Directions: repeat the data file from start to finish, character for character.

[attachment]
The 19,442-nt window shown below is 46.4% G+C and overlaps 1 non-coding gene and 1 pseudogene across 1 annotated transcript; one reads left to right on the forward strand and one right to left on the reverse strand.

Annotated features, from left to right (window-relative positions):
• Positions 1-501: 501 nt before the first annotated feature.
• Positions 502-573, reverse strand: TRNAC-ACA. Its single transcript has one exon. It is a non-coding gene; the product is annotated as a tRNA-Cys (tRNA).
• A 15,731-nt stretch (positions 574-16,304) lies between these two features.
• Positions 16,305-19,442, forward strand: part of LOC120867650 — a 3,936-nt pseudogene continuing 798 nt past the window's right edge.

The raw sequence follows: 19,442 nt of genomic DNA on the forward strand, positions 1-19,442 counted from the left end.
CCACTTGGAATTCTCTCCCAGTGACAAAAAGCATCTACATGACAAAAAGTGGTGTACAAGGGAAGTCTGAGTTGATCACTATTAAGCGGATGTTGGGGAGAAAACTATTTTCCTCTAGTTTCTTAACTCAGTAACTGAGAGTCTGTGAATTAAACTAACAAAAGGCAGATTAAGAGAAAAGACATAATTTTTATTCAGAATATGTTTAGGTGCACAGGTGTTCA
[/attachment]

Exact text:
The 19,442-nt window shown below is 46.4% G+C and overlaps 1 non-coding gene and 1 pseudogene across 1 annotated transcript; one reads left to right on the forward strand and one right to left on the reverse strand.

Annotated features, from left to right (window-relative positions):
• Positions 1-501: 501 nt before the first annotated feature.
• Positions 502-573, reverse strand: TRNAC-ACA. Its single transcript has one exon. It is a non-coding gene; the product is annotated as a tRNA-Cys (tRNA).
• A 15,731-nt stretch (positions 574-16,304) lies between these two features.
• Positions 16,305-19,442, forward strand: part of LOC120867650 — a 3,936-nt pseudogene continuing 798 nt past the window's right edge.

The raw sequence follows: 19,442 nt of genomic DNA on the forward strand, positions 1-19,442 counted from the left end.
CCACTTGGAATTCTCTCCCAGTGACAAAAAGCATCTACATGACAAAAAGTGGTGTACAAGGGAAGTCTGAGTTGATCACTATTAAGCGGATGTTGGGGAGAAAACTATTTTCCTCTAGTTTCTTAACTCAGTAACTGAGAGTCTGTGAATTAAACTAACAAAAGGCAGATTAAGAGAAAAGACATAATTTTTATTCAGAATATGTTTAGGTGCACAGGTGTTCA